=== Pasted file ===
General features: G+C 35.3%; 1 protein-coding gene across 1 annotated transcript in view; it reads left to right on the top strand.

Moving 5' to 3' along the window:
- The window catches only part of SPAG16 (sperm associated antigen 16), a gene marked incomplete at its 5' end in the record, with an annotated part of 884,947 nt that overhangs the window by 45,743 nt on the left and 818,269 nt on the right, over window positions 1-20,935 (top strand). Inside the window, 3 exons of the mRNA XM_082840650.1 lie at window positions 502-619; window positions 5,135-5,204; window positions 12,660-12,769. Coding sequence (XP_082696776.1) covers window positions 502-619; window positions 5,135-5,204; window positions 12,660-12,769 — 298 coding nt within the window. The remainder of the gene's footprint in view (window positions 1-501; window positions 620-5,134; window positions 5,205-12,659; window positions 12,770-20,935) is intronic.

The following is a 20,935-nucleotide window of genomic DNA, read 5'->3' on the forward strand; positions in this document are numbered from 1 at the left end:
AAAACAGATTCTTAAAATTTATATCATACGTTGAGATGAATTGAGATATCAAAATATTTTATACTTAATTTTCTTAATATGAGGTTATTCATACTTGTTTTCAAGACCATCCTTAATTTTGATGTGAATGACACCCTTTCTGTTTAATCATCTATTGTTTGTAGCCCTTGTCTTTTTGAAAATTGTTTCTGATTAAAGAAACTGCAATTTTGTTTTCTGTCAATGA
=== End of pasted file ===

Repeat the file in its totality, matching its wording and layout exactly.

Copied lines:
General features: G+C 35.3%; 1 protein-coding gene across 1 annotated transcript in view; it reads left to right on the top strand.

Moving 5' to 3' along the window:
- The window catches only part of SPAG16 (sperm associated antigen 16), a gene marked incomplete at its 5' end in the record, with an annotated part of 884,947 nt that overhangs the window by 45,743 nt on the left and 818,269 nt on the right, over window positions 1-20,935 (top strand). Inside the window, 3 exons of the mRNA XM_082840650.1 lie at window positions 502-619; window positions 5,135-5,204; window positions 12,660-12,769. Coding sequence (XP_082696776.1) covers window positions 502-619; window positions 5,135-5,204; window positions 12,660-12,769 — 298 coding nt within the window. The remainder of the gene's footprint in view (window positions 1-501; window positions 620-5,134; window positions 5,205-12,659; window positions 12,770-20,935) is intronic.

The following is a 20,935-nucleotide window of genomic DNA, read 5'->3' on the forward strand; positions in this document are numbered from 1 at the left end:
AAAACAGATTCTTAAAATTTATATCATACGTTGAGATGAATTGAGATATCAAAATATTTTATACTTAATTTTCTTAATATGAGGTTATTCATACTTGTTTTCAAGACCATCCTTAATTTTGATGTGAATGACACCCTTTCTGTTTAATCATCTATTGTTTGTAGCCCTTGTCTTTTTGAAAATTGTTTCTGATTAAAGAAACTGCAATTTTGTTTTCTGTCAATGA